You can tell I’ve been busy because I failed to notice this last month:
Prayer that is solemn and respectful in tone, that invites lawmakers to reflect upon shared ideals and common ends before they embark on the fractious business of governing, serves that legitimate function. If the course and practice over time shows that the invocations denigrate nonbelievers or religious minorities, threaten damnation, or preach conversion, many present may consider the prayer to fall short of the desire to elevate the purpose of the occasion and to unite lawmakers in their common effort. That circumstance would present a different case than the one presently before the Court. — Greece v Galloway
Basically the Supremes were given the chance to say that sectarian prayer (“we acknowledge the saving sacrifice of Jesus Christ on the cross”), or even prayer in general (“blah blah blah God blah blah”), is out of place in government contexts since some of the salient citizens could obviously feel excluded; and they did something close to the opposite, on the amusing and infuriating assumption that this stuff “unites” us in our “common effort”.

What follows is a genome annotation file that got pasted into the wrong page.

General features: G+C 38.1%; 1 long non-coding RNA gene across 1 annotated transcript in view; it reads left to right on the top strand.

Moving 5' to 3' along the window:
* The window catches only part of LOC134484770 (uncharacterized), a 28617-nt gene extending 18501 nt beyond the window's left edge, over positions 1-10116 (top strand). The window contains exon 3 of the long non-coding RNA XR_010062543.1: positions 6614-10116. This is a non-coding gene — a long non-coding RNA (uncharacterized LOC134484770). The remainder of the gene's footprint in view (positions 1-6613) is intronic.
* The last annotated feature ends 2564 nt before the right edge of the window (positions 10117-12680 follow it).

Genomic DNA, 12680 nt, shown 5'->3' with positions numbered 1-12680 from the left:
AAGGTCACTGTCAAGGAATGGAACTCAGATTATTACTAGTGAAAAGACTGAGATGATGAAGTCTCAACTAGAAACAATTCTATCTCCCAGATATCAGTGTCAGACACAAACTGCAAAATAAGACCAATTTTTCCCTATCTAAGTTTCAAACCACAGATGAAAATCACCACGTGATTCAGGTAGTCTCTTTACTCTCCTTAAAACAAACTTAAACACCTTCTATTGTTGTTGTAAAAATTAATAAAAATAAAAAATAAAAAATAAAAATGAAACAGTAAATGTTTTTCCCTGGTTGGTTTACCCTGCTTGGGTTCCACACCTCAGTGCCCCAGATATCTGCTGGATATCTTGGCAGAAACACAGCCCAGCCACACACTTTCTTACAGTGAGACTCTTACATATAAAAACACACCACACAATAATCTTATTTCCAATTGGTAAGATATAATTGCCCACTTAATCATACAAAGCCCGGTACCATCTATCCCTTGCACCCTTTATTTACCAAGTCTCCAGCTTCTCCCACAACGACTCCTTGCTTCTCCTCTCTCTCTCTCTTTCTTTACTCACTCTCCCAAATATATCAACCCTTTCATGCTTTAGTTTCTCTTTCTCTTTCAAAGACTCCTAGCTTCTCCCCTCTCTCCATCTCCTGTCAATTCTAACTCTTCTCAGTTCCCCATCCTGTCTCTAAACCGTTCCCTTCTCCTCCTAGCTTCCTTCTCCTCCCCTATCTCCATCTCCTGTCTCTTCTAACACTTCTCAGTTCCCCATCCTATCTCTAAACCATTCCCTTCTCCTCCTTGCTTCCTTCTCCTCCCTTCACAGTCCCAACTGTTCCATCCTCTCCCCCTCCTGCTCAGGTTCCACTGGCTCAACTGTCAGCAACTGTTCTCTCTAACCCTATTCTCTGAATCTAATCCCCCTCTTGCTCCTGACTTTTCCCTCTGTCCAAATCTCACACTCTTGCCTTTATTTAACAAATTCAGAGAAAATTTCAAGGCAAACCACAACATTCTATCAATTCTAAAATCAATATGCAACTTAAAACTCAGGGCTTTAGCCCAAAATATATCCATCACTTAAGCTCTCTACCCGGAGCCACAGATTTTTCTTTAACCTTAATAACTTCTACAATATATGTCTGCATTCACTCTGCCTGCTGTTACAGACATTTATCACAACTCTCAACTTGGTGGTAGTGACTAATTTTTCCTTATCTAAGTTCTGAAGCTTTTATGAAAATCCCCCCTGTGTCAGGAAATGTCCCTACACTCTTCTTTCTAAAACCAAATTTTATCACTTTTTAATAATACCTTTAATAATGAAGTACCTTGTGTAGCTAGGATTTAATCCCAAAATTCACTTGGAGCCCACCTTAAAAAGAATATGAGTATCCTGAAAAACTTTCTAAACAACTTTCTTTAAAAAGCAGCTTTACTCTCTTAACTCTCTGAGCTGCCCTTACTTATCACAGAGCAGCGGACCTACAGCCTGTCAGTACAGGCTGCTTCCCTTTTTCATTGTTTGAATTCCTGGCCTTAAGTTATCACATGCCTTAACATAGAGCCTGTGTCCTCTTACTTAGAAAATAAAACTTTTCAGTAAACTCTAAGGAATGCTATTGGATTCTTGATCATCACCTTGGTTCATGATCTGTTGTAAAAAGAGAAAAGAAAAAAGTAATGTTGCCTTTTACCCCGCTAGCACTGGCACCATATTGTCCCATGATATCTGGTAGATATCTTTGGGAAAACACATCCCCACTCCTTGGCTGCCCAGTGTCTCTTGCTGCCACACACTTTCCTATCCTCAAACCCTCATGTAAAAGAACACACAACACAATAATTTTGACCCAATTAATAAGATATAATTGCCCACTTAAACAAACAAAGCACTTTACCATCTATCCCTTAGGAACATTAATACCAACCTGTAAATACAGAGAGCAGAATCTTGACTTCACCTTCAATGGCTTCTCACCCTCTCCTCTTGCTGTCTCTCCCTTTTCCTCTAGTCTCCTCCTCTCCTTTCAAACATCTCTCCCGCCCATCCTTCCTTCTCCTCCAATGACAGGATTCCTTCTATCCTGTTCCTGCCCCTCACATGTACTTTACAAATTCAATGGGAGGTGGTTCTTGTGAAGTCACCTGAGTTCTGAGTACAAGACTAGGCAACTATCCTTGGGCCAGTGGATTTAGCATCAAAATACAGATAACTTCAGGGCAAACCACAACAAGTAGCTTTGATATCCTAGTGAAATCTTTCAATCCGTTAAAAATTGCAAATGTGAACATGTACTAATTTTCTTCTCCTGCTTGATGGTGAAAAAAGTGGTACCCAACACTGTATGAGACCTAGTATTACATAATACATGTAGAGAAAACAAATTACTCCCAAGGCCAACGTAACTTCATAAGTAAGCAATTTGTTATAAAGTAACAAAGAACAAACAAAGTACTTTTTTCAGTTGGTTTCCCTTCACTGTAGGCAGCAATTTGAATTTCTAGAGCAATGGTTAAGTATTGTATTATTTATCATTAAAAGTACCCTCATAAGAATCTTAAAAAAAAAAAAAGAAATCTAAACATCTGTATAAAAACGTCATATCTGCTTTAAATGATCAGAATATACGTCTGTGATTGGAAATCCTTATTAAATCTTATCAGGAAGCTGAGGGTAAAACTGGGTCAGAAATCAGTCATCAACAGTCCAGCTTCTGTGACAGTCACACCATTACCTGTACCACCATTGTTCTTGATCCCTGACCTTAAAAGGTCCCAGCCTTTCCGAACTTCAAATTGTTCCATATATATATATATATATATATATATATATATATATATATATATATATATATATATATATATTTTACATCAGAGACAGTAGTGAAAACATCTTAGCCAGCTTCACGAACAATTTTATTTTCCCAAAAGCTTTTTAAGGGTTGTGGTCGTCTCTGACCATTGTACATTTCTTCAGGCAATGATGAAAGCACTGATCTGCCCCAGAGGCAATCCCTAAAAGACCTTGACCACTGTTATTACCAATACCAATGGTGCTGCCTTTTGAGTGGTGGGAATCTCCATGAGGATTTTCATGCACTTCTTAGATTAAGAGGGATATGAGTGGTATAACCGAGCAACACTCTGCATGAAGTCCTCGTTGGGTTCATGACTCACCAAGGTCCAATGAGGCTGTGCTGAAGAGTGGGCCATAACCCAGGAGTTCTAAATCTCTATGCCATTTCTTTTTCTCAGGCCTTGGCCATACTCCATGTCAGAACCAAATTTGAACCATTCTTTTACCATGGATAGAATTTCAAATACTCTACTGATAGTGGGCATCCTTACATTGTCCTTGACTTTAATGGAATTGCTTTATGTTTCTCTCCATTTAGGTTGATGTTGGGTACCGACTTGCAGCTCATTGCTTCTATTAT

Justice Kagan gets it just right in this bit of dissent:
Contrary to the majority’s apparent view, such sectarian prayers are not “part of our expressive idiom” or “part of our heritage and tradition,” assuming the word “our” refers to all Americans.
but also disappointingly does exactly the same thing herself in writing
None of this means that Greece’s town hall must be religion- or prayer-free. “[W]e are a religious people,” Marsh observed.
Not assuming that the word “we” refers to all Americans, eh, Justice Kagan? Hem hem!
The conservative Justices are saying, as conservative Justices tend to, “people like us have no problem with this, and people who aren’t like us don’t really matter much.”
And that’s always bad.
But it’s sad that, as ScotusBlog notes, even the dissenters seem to assume that government prayer is just fine, and the only thing that might make anyone feel unacceptably excluded is if it’s the wrong kind of prayer.